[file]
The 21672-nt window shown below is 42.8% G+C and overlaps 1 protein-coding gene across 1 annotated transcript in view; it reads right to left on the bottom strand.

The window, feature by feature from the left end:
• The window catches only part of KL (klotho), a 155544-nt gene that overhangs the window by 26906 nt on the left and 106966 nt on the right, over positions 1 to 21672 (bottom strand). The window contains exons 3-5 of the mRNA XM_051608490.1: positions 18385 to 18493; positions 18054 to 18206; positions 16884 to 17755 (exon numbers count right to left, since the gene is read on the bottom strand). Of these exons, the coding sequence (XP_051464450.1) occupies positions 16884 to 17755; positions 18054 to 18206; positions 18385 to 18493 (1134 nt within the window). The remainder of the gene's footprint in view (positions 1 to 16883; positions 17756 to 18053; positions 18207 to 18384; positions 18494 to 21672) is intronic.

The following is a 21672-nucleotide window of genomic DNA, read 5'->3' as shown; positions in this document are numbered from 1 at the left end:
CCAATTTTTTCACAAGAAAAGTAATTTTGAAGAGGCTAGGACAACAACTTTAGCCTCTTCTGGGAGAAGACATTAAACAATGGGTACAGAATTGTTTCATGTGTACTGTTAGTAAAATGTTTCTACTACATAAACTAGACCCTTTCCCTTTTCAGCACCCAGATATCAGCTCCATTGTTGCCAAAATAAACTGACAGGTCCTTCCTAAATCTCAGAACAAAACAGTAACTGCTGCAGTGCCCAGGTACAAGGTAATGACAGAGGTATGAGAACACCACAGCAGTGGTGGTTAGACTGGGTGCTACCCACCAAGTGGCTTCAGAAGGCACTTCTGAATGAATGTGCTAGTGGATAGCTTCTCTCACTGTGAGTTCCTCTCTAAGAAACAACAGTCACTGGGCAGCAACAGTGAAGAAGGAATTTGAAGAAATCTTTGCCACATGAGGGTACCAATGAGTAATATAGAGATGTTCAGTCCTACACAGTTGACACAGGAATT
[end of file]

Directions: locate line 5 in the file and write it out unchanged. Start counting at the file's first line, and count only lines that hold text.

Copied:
CCAATTTTTTCACAAGAAAAGTAATTTTGAAGAGGCTAGGACAACAACTTTAGCCTCTTCTGGGAGAAGACATTAAACAATGGGTACAGAATTGTTTCATGTGTACTGTTAGTAAAATGTTTCTACTACATAAACTAGACCCTTTCCCTTTTCAGCACCCAGATATCAGCTCCATTGTTGCCAAAATAAACTGACAGGTCCTTCCTAAATCTCAGAACAAAACAGTAACTGCTGCAGTGCCCAGGTACAAGGTAATGACAGAGGTATGAGAACACCACAGCAGTGGTGGTTAGACTGGGTGCTACCCACCAAGTGGCTTCAGAAGGCACTTCTGAATGAATGTGCTAGTGGATAGCTTCTCTCACTGTGAGTTCCTCTCTAAGAAACAACAGTCACTGGGCAGCAACAGTGAAGAAGGAATTTGAAGAAATCTTTGCCACATGAGGGTACCAATGAGTAATATAGAGATGTTCAGTCCTACACAGTTGACACAGGAATT